Holy cow, who knew? Chicago is a treasure trove of Latino acting talent!
A little background: One of the most important inspirations for the LTC’s Carnaval is the renowned Hispanic Playwrights Project. For fifteen years until the early 2000s, the HPP, a landmark new play development program launched by José Cruz Gonzalez, and later helmed by Juliette Carrillo at South Coast Repertory Theatre, nurtured and championed the finest new plays of Latino theatre in the US. Oh, the joy of encountering the tremendous talent pool of Southern California at the HPP! Not only had this been a celebration of exceptional works, but the play readings which made these plays visible to the national audience were performed by a great pool of talent: diverse, well-trained, and perfectly cast. I thought SoCal was the only place (except for maybe New York or Miami) where such a wealth of Latino talent could exist and thrive. How beautifully auspicious that the resurgence of this commitment to new work, revived in Chicago at the LTC’s Carnaval at DePaul University, is produced with the participation of highly talented, well trained, Chicago-based talent. The six readings we’ve seen so far have been perfectly cast! How cool to see the next generation of Latino theatremakers emerging in the Midwest, honing their craft to deliver the finest theatrical experiences of the new American theatre.
Friday, Day 2 of the Carnaval.
We started the day with a too brief but very rich conversation around “Fueling Momentum Towards the New American Theatre.” Moderator Diane Rodriguez asked Polly Carl and Roche Schulfer, influential bastions of the American theatre, what they’re looking for as they recommend works for the flagship US companies? Polly shared frankly that her personal opinions about what she favors matter least; she’s interested in how a variety of works create a thought-provoking and relevant season for her audiences. Her task has become one of curation rather than reflecting her personal tastes. Roche Schulfer spoke similarly of the demise of the single-ego’d Artistic Director; “Committee is key,” he said, “a collaborative selection process among artists that allows for representation/championship of other artists, voices, issues, etc. to guide the creation of a new season.”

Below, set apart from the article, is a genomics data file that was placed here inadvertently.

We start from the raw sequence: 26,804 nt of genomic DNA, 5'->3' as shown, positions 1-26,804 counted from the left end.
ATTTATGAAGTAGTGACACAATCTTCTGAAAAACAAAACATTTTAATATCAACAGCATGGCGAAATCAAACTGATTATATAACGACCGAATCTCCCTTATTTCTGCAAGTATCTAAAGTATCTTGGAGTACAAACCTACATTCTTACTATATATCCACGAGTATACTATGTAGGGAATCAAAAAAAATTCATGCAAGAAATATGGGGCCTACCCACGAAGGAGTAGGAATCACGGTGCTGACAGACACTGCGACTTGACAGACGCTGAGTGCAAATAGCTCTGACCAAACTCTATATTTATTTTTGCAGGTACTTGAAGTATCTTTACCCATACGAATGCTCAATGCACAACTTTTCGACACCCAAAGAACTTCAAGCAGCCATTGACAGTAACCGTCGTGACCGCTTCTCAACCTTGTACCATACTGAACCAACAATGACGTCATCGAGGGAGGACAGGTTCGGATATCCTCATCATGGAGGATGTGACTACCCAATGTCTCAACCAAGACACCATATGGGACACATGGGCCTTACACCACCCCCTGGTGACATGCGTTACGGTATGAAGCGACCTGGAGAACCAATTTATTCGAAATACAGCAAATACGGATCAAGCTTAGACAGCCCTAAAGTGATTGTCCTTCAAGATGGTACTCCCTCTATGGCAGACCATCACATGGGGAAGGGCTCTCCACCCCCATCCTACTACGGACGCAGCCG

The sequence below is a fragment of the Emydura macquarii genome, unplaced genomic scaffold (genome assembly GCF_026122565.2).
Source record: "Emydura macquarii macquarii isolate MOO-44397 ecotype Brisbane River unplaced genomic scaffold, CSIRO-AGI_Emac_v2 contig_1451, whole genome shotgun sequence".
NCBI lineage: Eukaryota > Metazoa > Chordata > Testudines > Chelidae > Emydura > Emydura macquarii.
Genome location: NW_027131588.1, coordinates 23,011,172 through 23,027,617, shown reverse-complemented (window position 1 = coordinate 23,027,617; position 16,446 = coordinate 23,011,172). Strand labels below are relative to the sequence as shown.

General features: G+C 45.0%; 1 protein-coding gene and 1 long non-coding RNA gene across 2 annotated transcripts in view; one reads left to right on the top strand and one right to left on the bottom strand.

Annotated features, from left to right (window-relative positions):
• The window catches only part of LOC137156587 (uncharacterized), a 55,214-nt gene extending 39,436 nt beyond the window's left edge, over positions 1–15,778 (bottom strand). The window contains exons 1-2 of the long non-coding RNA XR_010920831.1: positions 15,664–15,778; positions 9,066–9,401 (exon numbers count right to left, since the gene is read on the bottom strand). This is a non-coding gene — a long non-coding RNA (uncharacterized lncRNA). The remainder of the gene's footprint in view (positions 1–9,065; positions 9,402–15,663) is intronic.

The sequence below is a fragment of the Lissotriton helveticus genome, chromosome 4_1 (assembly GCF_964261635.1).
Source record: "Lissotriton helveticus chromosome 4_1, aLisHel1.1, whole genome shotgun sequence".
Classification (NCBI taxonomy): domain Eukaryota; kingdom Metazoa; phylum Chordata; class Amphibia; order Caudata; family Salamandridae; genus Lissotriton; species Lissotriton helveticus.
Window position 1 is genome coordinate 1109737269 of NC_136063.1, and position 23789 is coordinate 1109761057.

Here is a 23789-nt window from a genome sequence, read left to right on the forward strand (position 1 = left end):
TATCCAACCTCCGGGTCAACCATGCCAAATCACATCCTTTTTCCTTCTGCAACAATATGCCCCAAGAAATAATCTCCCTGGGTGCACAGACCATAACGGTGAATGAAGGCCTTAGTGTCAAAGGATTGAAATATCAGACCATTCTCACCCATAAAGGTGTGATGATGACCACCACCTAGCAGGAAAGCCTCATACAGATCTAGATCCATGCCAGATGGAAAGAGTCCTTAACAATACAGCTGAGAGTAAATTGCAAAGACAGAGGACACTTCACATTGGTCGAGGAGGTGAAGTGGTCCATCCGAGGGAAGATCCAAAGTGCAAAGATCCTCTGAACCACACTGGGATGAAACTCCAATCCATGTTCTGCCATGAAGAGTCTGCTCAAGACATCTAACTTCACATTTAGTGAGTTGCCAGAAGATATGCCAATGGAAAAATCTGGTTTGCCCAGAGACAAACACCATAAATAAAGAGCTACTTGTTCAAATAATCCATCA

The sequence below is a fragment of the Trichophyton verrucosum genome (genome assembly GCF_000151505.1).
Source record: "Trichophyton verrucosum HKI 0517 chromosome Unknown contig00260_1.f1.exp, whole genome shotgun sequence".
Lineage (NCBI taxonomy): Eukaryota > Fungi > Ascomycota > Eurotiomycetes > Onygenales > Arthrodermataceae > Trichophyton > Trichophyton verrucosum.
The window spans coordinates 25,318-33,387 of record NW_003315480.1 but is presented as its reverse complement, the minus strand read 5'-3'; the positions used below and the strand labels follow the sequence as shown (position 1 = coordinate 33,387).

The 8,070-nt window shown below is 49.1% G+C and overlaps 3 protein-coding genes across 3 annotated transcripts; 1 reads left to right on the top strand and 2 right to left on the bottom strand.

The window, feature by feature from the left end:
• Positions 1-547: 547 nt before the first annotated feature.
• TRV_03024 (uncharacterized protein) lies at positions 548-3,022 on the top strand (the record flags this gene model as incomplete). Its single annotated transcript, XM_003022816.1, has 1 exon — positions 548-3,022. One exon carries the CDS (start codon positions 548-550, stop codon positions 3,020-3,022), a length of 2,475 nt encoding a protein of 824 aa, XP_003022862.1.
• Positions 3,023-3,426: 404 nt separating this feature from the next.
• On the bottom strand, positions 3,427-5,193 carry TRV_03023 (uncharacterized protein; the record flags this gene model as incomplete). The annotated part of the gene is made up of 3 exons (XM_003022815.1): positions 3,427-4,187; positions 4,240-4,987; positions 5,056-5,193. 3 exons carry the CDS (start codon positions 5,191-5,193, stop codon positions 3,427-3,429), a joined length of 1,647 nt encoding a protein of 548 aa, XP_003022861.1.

Finally, the question was posed to everyone in the room: with the growing number of the larger mainstream theatres producing more and more Latino work in their seasons, what would be the role of the Latino theatre in the future?
Next Diane asked Juliette Carrillo and David Lozano why Latino theatre is necessary? Golly. Because the work is stronger than ever, our artists are committed to training, self-discipline, and the rigors of inquiry as they develop work that illuminates the experience and aesthetic of Latinidad for the Latino and non-Latino community throughout.
Next, those of us gathered were asked to share our best practices for advocating for Latino theatre in our communities. A number of ideas were shared including actively focusing on younger artists, the next generation, with mentorship and other opportunities; transforming the curriculum of training programs around the country, and transforming the relationship with larger theatres built on mutual respect.
Finally, the question was posed to everyone in the room: with the growing number of the larger mainstream theatres producing more and more Latino work in their seasons, what would be the role of the Latino theatre in the future? We responded with: ambassadorship, mentoring new works, providing authenticity in the development process, and ultimately championing not only the plays but also their personnel—emerging artists, designers, and technicians. Another scenario advocated for the transformation of leadership in the larger theatres to reflect our diverse communities and thus creating no difference, beyond infrastructure, between the smaller independent companies and the larger ones. Heady stuff.